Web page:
Gingrich sees hope for conservatives in new Congress
Republicans,suddenlyaminority in both houses of Congress and led by an unpopular president, need to restore their image as the party of small government but at the same time avoid the image of blind obstructionism, party leaders and analysts said Nov. 9.
“We have to recognize that this wasadefeatforRepublicans,notfor conservatives,” former House Speaker Newt Gingrich told The Washington Times.
There is hope to advance a conservativeagenda,Mr.Gingrichsaid, if House Republicans can find allies among conservative Democrats.
“The balance of power in the Houseisnow50-plusblue-dog[conservative] Democrats,” he said.
Itwon’tbeeasyforRepublicansto recover from Tuesday’s defeat, becausethepartyhas“completelylost its brand as the party of limited governmentandlowspending,”saidformer Rep. Pat Toomey, president of the conservative Club for Growth.
Apollof15keycongressionaldistrictsbytheClubforGrowthshowed voters now think “Democrats, not Republicans,arethepartyofsmaller government,” Mr. Toomey said.
Bya66percentto43percentmargin,votersthinkthe“GOPusedtobe the party of economic growth, fiscal discipline and limited government, but in recent years, too many Republicans in Washington have become just like the big spenders that they used to oppose,” the poll found.
“TheAmericanpeoplesentavery important message to both parties and particularly to my party,” RepublicanNationalCommitteeChairman Ken Mehlman told reporters Nov. 9 at a luncheon hosted by the Christian Science Monitor. “I think we’ve got to listen to that message. I think we’ve got to recommit ourselves to being the party of conservative reform.”
One alumnus of the Gingrich-led 1994 “Republican Revolution” blamed Tuesday’s loss on the Bush administration.
“TheRepublicanParty[...]needs to recognize that the Bush administrationwaslargelythearchitectofits defeat, and that the party can no longer afford to play by yesterday’s playbook,” said former Rep. Bob Barr, Georgia Republican.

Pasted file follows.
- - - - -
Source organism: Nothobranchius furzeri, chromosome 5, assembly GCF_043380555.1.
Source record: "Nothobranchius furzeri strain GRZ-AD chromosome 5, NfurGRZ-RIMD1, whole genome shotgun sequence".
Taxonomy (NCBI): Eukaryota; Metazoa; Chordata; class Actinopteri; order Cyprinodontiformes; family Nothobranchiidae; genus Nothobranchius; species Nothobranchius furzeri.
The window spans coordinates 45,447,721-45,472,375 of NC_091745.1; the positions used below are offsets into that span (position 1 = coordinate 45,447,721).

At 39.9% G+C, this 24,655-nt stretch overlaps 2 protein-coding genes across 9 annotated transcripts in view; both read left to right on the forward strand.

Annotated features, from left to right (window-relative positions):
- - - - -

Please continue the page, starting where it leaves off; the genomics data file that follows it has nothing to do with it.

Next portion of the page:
According to the “old, time-worn playbook, a sitting Republican president is the head of the party and his teamcanpickpartyleadersanddictate the agenda,” said Mr. Barr, who warned that “if the party follows thatparadigm,itwillslipfurtherinto minority status.”
Republicans“mustbreakwiththe White House,” chart their own course “with new, younger, bolder leadership” and provide “a true alternative” to Democrats, Mr. Barr said.
However, one House Republican said, the need to show legislative accomplishments means that Republicanswillhavetocooperatewiththe new Democratic leadership — even attheriskofalienatingconservatives suchasColoradoRep.TomTancredo and other opponents of an immigrant guest-worker program.
“There will have to be a guestworker program of some kind and somethingthatisnotafullamnesty,” said Rep. Ralph M. Hall, Texas Republican. “That will probably lose the Tancredo faction.”
Mr. Hall predicted that Mr. Tancredo “is a smart man and will find a way” to make such a compromise work.
But some warn that bipartisan cooperation can be a trap.
“It is really important that the GOP not allow itself to be drawn into the ‘can’t-we-all-get-along’ role that the liberal pundits and media willnowhammertheGOPminority to play,” said elections lawyer Cleta Mitchell,aconservativeRepublican.
ShenotedthatDemocratswonon Nov. 7 after successfully blocking much of the Republican agenda. “The lesson from the Democrats may well be that getting nothing done is better than doing the things that your base opposes,” Mrs. Mitchell said.
UnifyingRepublicanscouldprove a difficult challenge, given a recent outburstoffinger-pointingwithinthe party. Former Rep. Dick Armey, Texas Republican, who has publicly blamed Christian conservatives for the party’s declining fortunes, on Nov. 9 wrote a column in the Wall Street Journal excoriating congressional leaders who he said had attempted “to rally their political base on wedge issues like illegal immigration and gay marriage,” and had thereby “alienated independents.”
Mr.Armey’scriticism—andsimilarcommentsbySen.ArlenSpecter, Pennsylvania Republican — an- geredFocusontheFamilyChairman James C. Dobson.
Republicans this year failed to motivate the “values voters” who helped Mr. Bush claim victory in 2004, said Mr. Dobson, who warned that some politicians are attempting to make social conservatives the scapegoats for Republican failures.
Mr.DobsonsaidMr.Armey“can’t beserious”inurgingRepublicansto repudiate Christian conservatives.
Amy Fagan contributed to this report.